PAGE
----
“There is a historical context when it comes to some communities within this country and their relationship with [security] agencies and the law-enforcement community,” Mendicino told the House committee on Canada-China relations Monday evening.

“We need agencies to be inclusive, diverse, culturally sensitive.”

Two months ago, the Liberals said they will eventually consult the public on the possible creation of a foreign agent registry, to prevent outside interference in Canadian affairs.

But the government has yet to formally launch that consultation.

The United States and Australia have public registries that require people advocating for a foreign state to register their activities, under penalty of fines or jail time.

Mendicino told the committee that Ottawa has to be careful to not isolate communities who have felt under the microscope of security agencies. He also told reporters after his testimony that Ottawa is taking the idea to its own advisory panels before soliciting public input.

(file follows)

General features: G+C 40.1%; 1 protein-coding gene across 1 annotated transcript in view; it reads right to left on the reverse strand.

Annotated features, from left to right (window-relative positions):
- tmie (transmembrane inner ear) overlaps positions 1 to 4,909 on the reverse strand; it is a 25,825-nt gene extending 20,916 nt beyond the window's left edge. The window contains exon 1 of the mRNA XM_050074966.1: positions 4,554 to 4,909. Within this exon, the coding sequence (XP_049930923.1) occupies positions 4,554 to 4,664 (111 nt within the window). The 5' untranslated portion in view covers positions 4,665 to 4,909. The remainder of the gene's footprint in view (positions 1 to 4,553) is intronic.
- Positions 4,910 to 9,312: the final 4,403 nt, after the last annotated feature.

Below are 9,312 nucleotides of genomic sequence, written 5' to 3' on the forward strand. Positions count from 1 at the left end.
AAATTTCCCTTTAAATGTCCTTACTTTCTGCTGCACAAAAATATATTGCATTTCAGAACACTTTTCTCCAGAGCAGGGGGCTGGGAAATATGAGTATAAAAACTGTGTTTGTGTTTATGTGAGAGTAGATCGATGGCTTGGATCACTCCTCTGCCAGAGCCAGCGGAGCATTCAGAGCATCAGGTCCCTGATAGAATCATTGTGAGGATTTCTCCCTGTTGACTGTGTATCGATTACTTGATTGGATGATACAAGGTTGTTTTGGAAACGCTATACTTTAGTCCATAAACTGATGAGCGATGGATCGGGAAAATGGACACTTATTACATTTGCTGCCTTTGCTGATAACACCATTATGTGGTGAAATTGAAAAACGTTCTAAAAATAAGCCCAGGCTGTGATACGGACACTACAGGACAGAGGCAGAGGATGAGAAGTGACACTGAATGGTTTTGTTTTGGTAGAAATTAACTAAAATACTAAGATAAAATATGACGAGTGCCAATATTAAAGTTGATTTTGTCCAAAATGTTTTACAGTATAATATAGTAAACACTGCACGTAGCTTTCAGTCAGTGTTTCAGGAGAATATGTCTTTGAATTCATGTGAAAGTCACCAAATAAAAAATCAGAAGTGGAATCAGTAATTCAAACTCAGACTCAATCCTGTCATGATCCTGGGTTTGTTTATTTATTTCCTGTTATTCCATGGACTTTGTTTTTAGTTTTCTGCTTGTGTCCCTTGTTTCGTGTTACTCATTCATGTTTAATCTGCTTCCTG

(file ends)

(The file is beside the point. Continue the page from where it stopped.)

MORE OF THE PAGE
“I wouldn’t describe it as a hesitation; I think we need to be diligent and thoughtful and inclusive, when it comes to bringing all Canadians along in the modernization of the tools and the arsenal that we create for our national security and intelligence communities,” he told the committee.

Mendicino also told MPs a foreign agent registry alone would not drastically alter Canada’s ability to detect and confront national-security threats, and would only be launched as part of “a tool box” of other measures.

“While there is attention to looking at each of the examples of tools we might consult on, including the foreign-agent registry, I would discourage the members of this committee from quickly concluding that any one of these in isolation will work by itself,” he said.

Conservative public-safety critic Raquel Dancho accused the Liberals of stalling on launching a registry.